At the methodological level, SAIs need to focus on strengthening institutional development by harmonizing national standards (state financial control standards) with ISSAIs and other professional standards. Harmonization envisages improving the quality of standards that will meet the needs of the auditors and ensure relevant and effective auditing. If the structure and content of the standards are improved, it will, in turn, help ensure better transparency and accountability in executive bodies and help prevent deviations and fraud, thus increasing the level of public trust in public governance. This will also create greater trust in the SAI itself as it uses its standards to declare and follow principles of independence, ethics, professionalism, openness, and serving the public interest.

In this area, the SAI of Kazakhstan is undertaking the following tasks to improve its audit standards:

  • Build a hierarchy of legislative and methodological documents to clearly differentiate norms and requirements that will be regulated at the level of standards—in other words, the areas and boundaries of public audit standardization (the content of relevant laws, standards, and guidelines should be interrelated and exclude duplication and misinterpretation).
  • Develop an operational system of standards and derivative or implementation guidelines, preferably those similar to the updated ISSAI structure.
  • Introduce a mixed-modified application of international standards—i.e., a definition of the regulations of ISSAIs, International Auditing Standards, the U.S. yellow book, and other national standards that can be implemented in the Kazakh system.
  • Determine an efficient structure to ensure the continuity of the process of modernizing the standards by establishing managing committees and working groups.
  • Involve all interested bodies, organizations, and the public in the standards improvement process by applying various mechanisms and new technologies.

In addition, the SAI of Kazakhstan needs to implement tasks that take into account the country’s unique characteristics and material and human resources situation, as well as its access to INTOSAI know-how and products.

Strategic level planning is a parallel step in building a good model for the institutional strengthening of public auditing. Many advanced SAIs have successful strategic planning practices and other SAIs are following this practice, including the SAI of Kazakhstan. As the SAI gains more experience, it can take the lead in introducing best planning practices because it has the authority to assess strategic plans of all public bodies. Therefore, it needs to not only propose improvements in assessed strategic plans, but also demonstrate best practices by its own example. Presently, Kazakhstan’s SAI is a regional leader in defining its mission, strategic objectives, and goals. However, it still needs to introduce acceptable targets and performance indicators, further strengthen organizational structure in accordance with strategic objectives and goals, and develop and introduce efficient risk management mechanisms.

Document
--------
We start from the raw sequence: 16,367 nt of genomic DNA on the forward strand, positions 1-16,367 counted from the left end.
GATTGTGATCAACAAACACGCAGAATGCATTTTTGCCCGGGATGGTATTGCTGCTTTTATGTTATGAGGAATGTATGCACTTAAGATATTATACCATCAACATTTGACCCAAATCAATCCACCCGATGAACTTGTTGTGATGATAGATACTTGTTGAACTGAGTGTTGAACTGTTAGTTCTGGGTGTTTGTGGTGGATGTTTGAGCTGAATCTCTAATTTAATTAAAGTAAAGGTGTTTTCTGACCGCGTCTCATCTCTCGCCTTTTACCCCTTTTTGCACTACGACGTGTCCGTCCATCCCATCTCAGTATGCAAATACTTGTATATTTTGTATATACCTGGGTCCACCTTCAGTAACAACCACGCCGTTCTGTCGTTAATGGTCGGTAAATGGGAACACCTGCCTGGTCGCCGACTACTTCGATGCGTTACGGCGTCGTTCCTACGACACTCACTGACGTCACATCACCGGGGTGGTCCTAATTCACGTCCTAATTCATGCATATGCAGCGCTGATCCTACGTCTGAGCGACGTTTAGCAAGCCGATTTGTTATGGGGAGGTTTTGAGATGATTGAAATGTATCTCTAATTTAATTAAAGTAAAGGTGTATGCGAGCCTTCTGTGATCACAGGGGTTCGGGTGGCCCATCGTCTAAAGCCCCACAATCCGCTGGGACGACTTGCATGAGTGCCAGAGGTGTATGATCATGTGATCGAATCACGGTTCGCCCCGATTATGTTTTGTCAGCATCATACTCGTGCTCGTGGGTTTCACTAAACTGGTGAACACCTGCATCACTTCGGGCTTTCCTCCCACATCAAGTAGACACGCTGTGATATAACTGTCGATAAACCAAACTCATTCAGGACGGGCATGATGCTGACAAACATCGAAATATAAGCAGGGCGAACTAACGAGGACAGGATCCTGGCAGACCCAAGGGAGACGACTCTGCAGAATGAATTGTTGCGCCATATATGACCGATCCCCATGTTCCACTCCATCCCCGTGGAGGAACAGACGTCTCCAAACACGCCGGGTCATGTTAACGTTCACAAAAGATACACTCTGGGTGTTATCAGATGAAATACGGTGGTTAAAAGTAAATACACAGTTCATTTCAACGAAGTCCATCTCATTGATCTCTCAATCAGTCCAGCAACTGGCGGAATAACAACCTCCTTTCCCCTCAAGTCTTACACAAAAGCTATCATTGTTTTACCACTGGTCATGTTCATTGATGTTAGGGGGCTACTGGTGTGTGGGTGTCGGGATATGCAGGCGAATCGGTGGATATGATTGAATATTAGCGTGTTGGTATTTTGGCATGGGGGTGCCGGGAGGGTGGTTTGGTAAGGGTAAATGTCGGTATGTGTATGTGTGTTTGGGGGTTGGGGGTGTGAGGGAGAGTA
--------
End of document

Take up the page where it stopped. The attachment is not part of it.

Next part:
Applying successful practices is one way to improve the efficiency of strategic planning. For instance, the following practices would be acceptable for Kazakhstan’s SAI to study in the midterm and adopt in the long term: identifying high-risk areas (SAI of the United States), developing better governance guidelines in the public sector (SAI of the United Kingdom), and using the “4E” methodology of economy, efficiency, effectiveness, and ecology (SAI of Canada). Peer reviews can also be introduced depending on the development goals of Kazakhstan’s SAI. For example, it is currently feasible to conduct peer reviews to assess (1) audits of the compliance of public and quasi-public sector entities’ financial statements with International Public Sector Accounting Standards and International Financial Reporting Standards; (2) the methodology and practice of efficiency and strategic plan assessment audits; (3) quality control and risk management systems; and (4) the system of professional development for public auditors.